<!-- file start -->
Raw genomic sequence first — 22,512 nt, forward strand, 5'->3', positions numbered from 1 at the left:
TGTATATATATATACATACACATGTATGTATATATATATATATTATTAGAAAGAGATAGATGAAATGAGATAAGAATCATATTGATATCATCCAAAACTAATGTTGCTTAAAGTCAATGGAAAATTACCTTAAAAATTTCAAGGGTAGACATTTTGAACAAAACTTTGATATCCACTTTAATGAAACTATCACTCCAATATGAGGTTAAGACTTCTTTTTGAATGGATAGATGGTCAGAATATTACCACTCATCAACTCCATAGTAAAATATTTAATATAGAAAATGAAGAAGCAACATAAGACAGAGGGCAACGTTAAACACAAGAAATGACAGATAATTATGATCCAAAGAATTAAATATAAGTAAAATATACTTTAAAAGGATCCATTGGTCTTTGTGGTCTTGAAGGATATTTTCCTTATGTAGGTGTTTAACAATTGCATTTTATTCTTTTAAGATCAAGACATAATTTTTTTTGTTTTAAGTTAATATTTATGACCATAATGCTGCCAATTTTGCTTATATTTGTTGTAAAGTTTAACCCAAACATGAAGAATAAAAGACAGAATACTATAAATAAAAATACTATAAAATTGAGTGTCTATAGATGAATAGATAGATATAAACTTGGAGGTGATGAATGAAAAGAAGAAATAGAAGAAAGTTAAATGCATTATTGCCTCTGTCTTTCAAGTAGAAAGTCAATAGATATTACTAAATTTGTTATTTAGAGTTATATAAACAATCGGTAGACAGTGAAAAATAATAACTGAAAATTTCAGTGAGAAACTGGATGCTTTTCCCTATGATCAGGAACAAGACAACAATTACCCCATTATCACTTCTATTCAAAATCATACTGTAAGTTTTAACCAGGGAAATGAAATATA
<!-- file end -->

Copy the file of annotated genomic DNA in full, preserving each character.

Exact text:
Raw genomic sequence first — 22,512 nt, forward strand, 5'->3', positions numbered from 1 at the left:
TGTATATATATATACATACACATGTATGTATATATATATATATTATTAGAAAGAGATAGATGAAATGAGATAAGAATCATATTGATATCATCCAAAACTAATGTTGCTTAAAGTCAATGGAAAATTACCTTAAAAATTTCAAGGGTAGACATTTTGAACAAAACTTTGATATCCACTTTAATGAAACTATCACTCCAATATGAGGTTAAGACTTCTTTTTGAATGGATAGATGGTCAGAATATTACCACTCATCAACTCCATAGTAAAATATTTAATATAGAAAATGAAGAAGCAACATAAGACAGAGGGCAACGTTAAACACAAGAAATGACAGATAATTATGATCCAAAGAATTAAATATAAGTAAAATATACTTTAAAAGGATCCATTGGTCTTTGTGGTCTTGAAGGATATTTTCCTTATGTAGGTGTTTAACAATTGCATTTTATTCTTTTAAGATCAAGACATAATTTTTTTTGTTTTAAGTTAATATTTATGACCATAATGCTGCCAATTTTGCTTATATTTGTTGTAAAGTTTAACCCAAACATGAAGAATAAAAGACAGAATACTATAAATAAAAATACTATAAAATTGAGTGTCTATAGATGAATAGATAGATATAAACTTGGAGGTGATGAATGAAAAGAAGAAATAGAAGAAAGTTAAATGCATTATTGCCTCTGTCTTTCAAGTAGAAAGTCAATAGATATTACTAAATTTGTTATTTAGAGTTATATAAACAATCGGTAGACAGTGAAAAATAATAACTGAAAATTTCAGTGAGAAACTGGATGCTTTTCCCTATGATCAGGAACAAGACAACAATTACCCCATTATCACTTCTATTCAAAATCATACTGTAAGTTTTAACCAGGGAAATGAAATATA